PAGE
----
[responsive][/responsive]The average large consumer magazine now brings in the same revenue through its digital edition as one full-page ad in their print edition, according to D.B. Hebbard of Talking New Media.
“The reason is that the growth in digital editions is slowing,” Hebbard suggests. “Is this because iPad sales are slowing? Or because there are too many PDF-based replica editions in the digital newsstands (or as one reader claimed, there are too many native digital editions available)?”
Hebbard claims there is a simpler answer.
“I think most magazine readers like their print magazines – and why shouldn’t they? Print is a great medium and will outlast us all (even if it does continue to shrink),” Hebbard notes.
And while adoption of the tablet as a device has been swift and deep, the predicted digital magazine revolution hasn’t materialized. Our own reader survey showed a clear preference for printed magazines, and it seems industry sales figures back that up. Advertising figures tell a similar story, as digital magazine aren’t getting the ad revenue many publishers were counting on as they retooled their publishing models.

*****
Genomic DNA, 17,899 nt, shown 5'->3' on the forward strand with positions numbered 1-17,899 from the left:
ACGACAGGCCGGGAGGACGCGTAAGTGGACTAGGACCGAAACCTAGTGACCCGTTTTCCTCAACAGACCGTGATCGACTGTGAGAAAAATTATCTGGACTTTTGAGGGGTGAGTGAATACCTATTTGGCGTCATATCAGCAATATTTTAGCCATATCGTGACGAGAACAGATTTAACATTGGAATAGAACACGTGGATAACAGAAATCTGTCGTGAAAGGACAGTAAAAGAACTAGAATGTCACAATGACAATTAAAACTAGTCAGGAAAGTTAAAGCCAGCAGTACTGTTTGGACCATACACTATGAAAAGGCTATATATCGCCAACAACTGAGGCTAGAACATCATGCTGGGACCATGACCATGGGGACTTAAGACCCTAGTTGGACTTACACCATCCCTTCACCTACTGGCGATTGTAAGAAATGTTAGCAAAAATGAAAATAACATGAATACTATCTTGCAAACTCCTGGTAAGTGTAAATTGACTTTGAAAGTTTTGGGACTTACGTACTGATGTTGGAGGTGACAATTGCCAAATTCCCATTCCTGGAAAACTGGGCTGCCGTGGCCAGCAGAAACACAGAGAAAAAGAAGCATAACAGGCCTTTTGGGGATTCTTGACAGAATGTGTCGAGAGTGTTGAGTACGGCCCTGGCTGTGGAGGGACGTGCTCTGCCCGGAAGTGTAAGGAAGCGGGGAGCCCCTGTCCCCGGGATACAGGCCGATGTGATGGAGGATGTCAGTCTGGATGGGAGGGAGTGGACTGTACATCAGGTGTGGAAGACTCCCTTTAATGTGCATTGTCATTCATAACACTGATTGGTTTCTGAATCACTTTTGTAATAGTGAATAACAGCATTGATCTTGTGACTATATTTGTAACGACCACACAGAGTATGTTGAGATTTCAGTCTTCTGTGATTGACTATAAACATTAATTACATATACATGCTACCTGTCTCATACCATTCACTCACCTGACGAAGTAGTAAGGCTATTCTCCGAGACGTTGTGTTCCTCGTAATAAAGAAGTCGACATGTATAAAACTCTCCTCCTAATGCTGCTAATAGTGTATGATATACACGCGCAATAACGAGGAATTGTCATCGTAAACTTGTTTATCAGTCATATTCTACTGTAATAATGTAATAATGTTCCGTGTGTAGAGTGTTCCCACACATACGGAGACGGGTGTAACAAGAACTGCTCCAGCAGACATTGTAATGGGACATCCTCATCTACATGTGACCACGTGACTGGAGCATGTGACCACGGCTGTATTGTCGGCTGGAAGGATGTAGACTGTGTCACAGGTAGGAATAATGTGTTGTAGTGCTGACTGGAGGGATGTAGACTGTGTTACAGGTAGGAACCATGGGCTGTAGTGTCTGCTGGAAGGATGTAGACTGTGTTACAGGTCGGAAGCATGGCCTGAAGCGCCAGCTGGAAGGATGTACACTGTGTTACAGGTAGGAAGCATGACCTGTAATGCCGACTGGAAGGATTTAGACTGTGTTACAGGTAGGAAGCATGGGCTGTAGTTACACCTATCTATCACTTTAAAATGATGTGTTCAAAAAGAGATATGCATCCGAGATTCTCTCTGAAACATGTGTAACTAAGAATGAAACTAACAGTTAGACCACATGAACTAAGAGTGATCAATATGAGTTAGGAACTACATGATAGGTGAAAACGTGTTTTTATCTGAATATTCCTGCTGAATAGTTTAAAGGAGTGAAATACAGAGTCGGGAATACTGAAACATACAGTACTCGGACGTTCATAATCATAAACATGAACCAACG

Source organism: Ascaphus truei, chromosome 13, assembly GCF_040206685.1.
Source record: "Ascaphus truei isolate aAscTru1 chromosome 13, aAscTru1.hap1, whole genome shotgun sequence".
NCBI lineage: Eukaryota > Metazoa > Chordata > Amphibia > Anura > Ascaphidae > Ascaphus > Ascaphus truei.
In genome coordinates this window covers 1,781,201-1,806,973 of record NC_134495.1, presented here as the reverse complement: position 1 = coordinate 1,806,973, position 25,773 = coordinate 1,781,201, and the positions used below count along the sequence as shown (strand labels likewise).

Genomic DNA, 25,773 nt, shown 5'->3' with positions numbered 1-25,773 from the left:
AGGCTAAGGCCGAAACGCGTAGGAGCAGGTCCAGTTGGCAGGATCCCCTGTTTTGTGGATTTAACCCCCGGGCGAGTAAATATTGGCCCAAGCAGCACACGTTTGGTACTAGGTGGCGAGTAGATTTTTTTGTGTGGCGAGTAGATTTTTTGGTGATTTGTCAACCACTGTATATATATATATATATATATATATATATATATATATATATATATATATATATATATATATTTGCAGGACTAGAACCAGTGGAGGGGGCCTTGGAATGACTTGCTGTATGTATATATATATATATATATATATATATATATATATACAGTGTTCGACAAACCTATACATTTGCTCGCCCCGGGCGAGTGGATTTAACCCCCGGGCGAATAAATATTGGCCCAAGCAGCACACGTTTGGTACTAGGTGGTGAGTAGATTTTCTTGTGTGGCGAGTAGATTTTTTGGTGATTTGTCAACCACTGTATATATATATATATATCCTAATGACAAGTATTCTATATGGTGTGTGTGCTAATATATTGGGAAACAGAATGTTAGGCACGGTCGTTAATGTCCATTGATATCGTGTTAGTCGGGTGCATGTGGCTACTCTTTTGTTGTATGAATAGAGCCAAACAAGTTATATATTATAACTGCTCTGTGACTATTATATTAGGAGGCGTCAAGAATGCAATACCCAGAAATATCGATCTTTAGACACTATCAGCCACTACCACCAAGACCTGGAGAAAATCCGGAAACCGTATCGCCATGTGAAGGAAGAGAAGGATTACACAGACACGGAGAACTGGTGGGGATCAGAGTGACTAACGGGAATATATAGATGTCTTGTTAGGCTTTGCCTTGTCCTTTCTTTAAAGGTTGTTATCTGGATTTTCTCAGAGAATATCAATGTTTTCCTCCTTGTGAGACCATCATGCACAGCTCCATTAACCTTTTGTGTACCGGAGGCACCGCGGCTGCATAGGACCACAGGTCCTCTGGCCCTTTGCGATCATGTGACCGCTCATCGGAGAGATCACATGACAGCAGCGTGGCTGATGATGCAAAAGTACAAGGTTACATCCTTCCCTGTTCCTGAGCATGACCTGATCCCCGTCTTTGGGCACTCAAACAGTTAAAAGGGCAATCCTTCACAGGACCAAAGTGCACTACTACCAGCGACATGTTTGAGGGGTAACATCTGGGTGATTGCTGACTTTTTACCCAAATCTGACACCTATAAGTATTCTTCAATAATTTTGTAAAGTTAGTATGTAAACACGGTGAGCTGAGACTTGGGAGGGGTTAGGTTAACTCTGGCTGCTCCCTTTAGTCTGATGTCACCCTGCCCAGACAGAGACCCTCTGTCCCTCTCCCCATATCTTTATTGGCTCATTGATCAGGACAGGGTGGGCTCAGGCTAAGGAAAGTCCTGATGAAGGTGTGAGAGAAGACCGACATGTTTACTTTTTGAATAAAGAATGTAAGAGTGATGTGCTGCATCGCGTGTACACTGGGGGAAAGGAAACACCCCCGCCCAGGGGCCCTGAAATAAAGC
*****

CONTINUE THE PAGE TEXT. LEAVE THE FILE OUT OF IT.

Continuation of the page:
“For Vogue, and many other consumer magazines,” continues Hebbard, “the revenue currently being generated by their digital editions has yet to even equal that of one full-page ad (assuming it is sold at rate card rates). If one had asked publishers four years ago if they would be satisfied with that level of sales for their digital editions they would have said ‘No.’”
“As depressed as many publishers are about their digital edition sales, the condition of the Apple Newsstand, and the extra work it takes to create compelling digital editions, most publishers would not want to dump their digital publishing efforts. They just want them to enjoy more success and get more readers using their digital devices to read periodicals.”
Still, Hebbard continues, these small digital sales may be just enough to keep circulation figures up, which is so important for setting advertising rates. Whether or not a digital reader is worth as much as a print reader is still up for debate, but overall circulation numbers generally don’t take that into account: Eyeballs are eyeballs, whether by screen or by paper.